Click the graphic below to see what others had to say about the study.

U.S. Elections History Lap-Pak Review

Dr. Martin Luther King Jr. Printable Pack

Dr. Martin Luther King Jr. was an inspirational man who helped to change the world. Throughout our homeschool journey AJ has studied some fascinating people, from biblical characters to kings and queens. Unfortunately, we have only gotten as far as the Civil War and the abolishment of slavery when it comes to recent history. Next year our focus will be on history from the Civil War to the present, but right now we are in the Middle Ages and Renaissance periods.

Since there have been so many influential men and women in the recent years, I have decided to spend a little time having AJ learn about some of those people a few times each month.

Martin Luther King Jr. printable pack - free for subscribers

Since Martin Luther King Jr. Day is coming up, I decided to start our new study with him. AJ has learned a little bit about him over the years and knows that he fought for equal rights for all people. It was hard for her to understand why he had to fight for the equal rights though. It is hard to try and explain how people use to believe when I have a difficult time understanding it myself.

Normally I would go to the library and check out a bunch of books for AJ to look through and research. I still can’t drive for another month at least, so our research was limited to the internet. I am still not comfortable with AJ searching the internet by herself, so I found a few good websites that I knew would be appropriate. I used information from those sites (and a few others) to make a printable pack about Martin Luther King Jr.

The four main websites I had her visit were:


Social Studies for Kids

Kids Play and Create and

National Geographic Kids

Martin Luther King Jr. Printable Pack includes:

Word Search

Fill in the Blank Activity

Quotable Quotes Page

Writing Prompt

and a page to write about Martin Luther King Jr.’s character traits

This printable pack is avaivable for free to all of my subscribers. If you haven’t signed up yet, enter your email address below to subscribe to my newsletter and get access to all of my subscriber only freebies.



I hope you and your child enjoy learning all about Martin Luther King with this printable pack. Which influential person would you like to learn about next?


Writing Through Medieval History ~ Review

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Over the last few years we have been given the chance to review quite a few products from Brookdale House, and almost all of them have stuck around after the review period. When we were given the chance to review Writing Through Medieval History Level 2 Cursive, I was excited. We reviewed a different Writing Through History book a few years back, and AJ enjoyed it.  Since we are focusing on Medieval history this year, I thought it would be a great fit. For this review we were given a digital copy of the book.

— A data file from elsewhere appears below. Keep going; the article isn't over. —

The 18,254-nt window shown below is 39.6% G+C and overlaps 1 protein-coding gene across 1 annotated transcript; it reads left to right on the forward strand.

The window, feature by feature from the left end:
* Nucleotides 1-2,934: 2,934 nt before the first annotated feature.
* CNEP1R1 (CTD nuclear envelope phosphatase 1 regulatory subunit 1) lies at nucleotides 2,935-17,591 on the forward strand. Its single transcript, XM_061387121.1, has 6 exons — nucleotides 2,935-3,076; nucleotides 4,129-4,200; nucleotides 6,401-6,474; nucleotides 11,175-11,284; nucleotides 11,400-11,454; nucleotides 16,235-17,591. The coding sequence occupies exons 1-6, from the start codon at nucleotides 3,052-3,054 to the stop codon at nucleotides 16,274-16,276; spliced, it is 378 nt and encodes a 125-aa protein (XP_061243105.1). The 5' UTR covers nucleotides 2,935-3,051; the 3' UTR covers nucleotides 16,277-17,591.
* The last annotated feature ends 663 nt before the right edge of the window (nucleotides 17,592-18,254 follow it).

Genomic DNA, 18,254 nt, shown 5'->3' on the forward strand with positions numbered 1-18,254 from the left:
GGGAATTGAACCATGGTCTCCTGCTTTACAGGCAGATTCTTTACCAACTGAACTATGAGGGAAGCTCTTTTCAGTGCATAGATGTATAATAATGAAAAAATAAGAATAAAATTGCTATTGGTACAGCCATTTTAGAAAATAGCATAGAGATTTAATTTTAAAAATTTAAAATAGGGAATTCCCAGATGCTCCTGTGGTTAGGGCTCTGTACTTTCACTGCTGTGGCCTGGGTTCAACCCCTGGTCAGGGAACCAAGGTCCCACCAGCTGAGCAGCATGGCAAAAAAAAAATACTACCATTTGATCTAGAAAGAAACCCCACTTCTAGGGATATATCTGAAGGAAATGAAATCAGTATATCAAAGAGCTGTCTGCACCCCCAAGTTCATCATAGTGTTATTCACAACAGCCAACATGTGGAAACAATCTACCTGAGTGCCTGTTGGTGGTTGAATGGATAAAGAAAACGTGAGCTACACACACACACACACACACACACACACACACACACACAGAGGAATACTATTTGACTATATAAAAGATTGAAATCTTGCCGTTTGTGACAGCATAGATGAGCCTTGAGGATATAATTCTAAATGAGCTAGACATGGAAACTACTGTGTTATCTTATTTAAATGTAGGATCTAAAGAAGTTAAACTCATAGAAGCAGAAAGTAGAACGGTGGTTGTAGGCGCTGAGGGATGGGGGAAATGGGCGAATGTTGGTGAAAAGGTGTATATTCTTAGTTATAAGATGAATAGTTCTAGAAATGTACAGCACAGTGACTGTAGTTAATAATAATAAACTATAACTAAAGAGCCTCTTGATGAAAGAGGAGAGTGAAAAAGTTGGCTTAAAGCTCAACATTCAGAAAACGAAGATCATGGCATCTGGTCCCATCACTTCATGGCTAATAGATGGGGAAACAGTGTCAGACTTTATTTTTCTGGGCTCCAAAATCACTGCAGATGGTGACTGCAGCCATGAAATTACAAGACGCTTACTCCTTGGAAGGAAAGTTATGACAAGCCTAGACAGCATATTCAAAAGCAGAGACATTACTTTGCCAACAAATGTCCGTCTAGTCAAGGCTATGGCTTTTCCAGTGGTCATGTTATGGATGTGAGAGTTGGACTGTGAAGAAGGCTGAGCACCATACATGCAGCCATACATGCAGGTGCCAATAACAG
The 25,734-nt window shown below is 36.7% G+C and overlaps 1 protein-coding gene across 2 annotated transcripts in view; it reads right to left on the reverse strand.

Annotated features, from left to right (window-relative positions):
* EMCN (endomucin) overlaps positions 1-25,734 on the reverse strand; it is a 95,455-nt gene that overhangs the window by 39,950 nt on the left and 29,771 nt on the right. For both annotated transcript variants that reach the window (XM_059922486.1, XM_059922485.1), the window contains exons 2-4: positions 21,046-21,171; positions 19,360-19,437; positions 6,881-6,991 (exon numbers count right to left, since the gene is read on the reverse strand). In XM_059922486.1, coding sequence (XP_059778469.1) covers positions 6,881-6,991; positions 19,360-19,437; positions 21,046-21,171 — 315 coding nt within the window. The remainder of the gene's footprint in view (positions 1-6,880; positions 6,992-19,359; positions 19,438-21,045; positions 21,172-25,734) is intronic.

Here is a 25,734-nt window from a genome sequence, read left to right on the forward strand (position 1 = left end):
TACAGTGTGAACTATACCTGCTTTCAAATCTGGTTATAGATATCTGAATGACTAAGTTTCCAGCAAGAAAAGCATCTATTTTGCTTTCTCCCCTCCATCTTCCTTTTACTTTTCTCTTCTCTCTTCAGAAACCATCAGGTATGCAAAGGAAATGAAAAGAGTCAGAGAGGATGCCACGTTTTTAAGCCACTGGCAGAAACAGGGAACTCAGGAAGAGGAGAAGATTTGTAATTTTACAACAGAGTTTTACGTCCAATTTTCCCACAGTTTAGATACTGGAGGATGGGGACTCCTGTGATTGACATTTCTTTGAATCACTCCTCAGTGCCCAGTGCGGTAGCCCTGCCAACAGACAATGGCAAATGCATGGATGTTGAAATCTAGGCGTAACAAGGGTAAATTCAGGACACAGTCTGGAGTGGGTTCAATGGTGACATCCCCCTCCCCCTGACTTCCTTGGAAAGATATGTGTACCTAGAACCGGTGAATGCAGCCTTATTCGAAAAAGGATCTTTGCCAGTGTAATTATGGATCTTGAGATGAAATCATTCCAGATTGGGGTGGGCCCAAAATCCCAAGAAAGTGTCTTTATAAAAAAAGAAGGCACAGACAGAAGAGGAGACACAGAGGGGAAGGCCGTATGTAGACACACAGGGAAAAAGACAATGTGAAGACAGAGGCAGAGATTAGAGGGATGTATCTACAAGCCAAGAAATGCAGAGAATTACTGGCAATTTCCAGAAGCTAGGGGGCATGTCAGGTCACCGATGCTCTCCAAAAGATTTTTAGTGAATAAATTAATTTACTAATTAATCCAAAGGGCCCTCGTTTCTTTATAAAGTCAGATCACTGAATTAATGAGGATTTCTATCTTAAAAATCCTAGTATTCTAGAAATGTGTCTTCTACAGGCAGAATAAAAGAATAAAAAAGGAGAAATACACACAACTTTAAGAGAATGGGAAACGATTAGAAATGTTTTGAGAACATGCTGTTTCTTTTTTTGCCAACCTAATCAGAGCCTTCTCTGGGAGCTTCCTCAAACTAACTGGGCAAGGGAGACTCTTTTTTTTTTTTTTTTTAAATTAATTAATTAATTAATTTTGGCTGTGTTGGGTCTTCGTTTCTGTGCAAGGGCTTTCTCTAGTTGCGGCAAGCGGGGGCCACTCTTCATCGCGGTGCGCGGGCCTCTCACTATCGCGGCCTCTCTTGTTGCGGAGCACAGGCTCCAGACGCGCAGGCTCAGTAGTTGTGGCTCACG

Brookdale House Review

What is Writing Through History?

The Writing Through History series is a writing program created by Kimberly Garcia. It is based off of the Charlotte Mason Methods. Using narration, copywork, and dictation this program combines penmanship practice, thinking skills, writing, grammar, and history. According to the website it is appropriate for children in 1st through 5th grade, but I feel they are appropriate through 8th grade at least!

There are 4 different books based off of the four year history cycle, and each history period is available in 2 levels. Level one is for younger students, where level two is for older students. Each level is available in either print or cursive. You are also given the option to receive the book as a soft covered book, or as a downloadable version. If you only have one child, I would highly recommend the soft covered book. Everything is laid out for you. On the other hand, if you want to use the same book for more than one child, the digital copy might be the way to go, but there will be quite a bit of printing involved.

What is Writing Through Medieval History?

Now that I have explained a few of the overall basics, I can explain more about the book we received. Writing Through Medieval History (the downloadable version) is 405 pages long.  It is broken into four different chapters. The first chapter has 29 different historical narratives. These are each about two pages long and then have assignments to follow. Chapter two contains 15 primary source documents that vary in length. Chapter three has 11 different poems, and Chapter 4 has 15 cultural tales  from or about Medival History.

A Charlotte Mason approach to writing and history.

There are not any lesson plans included, however there is a suggested daily schedule. Day one your student reads a passage and completes both oral and written narration. On day two your student works on grammar and copywork, and day three they work on studied dictation. On the fourth day they do oral narration and copy work, and on the fifth day they do more studied dictation. You can really use the book however it best suits your needs. Detailed information on what to do each day is included in the book.